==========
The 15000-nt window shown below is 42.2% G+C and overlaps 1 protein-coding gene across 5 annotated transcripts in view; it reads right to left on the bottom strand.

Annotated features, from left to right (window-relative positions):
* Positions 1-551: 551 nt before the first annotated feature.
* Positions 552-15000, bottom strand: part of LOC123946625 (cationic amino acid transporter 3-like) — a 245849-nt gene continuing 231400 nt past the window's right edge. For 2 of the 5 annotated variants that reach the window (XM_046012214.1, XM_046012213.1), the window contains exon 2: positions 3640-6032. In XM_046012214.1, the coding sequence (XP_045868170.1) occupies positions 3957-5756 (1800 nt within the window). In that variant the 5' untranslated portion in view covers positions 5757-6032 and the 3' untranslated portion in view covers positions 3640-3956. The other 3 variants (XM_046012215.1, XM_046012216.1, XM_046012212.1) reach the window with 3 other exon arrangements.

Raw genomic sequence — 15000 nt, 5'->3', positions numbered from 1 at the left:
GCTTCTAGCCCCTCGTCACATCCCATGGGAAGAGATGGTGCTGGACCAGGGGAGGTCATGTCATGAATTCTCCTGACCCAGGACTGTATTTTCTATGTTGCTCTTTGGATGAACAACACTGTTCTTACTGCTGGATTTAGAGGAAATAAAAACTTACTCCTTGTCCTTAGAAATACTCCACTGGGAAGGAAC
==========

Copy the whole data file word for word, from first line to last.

The 15000-nt window shown below is 42.2% G+C and overlaps 1 protein-coding gene across 5 annotated transcripts in view; it reads right to left on the bottom strand.

Annotated features, from left to right (window-relative positions):
* Positions 1-551: 551 nt before the first annotated feature.
* Positions 552-15000, bottom strand: part of LOC123946625 (cationic amino acid transporter 3-like) — a 245849-nt gene continuing 231400 nt past the window's right edge. For 2 of the 5 annotated variants that reach the window (XM_046012214.1, XM_046012213.1), the window contains exon 2: positions 3640-6032. In XM_046012214.1, the coding sequence (XP_045868170.1) occupies positions 3957-5756 (1800 nt within the window). In that variant the 5' untranslated portion in view covers positions 5757-6032 and the 3' untranslated portion in view covers positions 3640-3956. The other 3 variants (XM_046012215.1, XM_046012216.1, XM_046012212.1) reach the window with 3 other exon arrangements.

Raw genomic sequence — 15000 nt, 5'->3', positions numbered from 1 at the left:
GCTTCTAGCCCCTCGTCACATCCCATGGGAAGAGATGGTGCTGGACCAGGGGAGGTCATGTCATGAATTCTCCTGACCCAGGACTGTATTTTCTATGTTGCTCTTTGGATGAACAACACTGTTCTTACTGCTGGATTTAGAGGAAATAAAAACTTACTCCTTGTCCTTAGAAATACTCCACTGGGAAGGAAC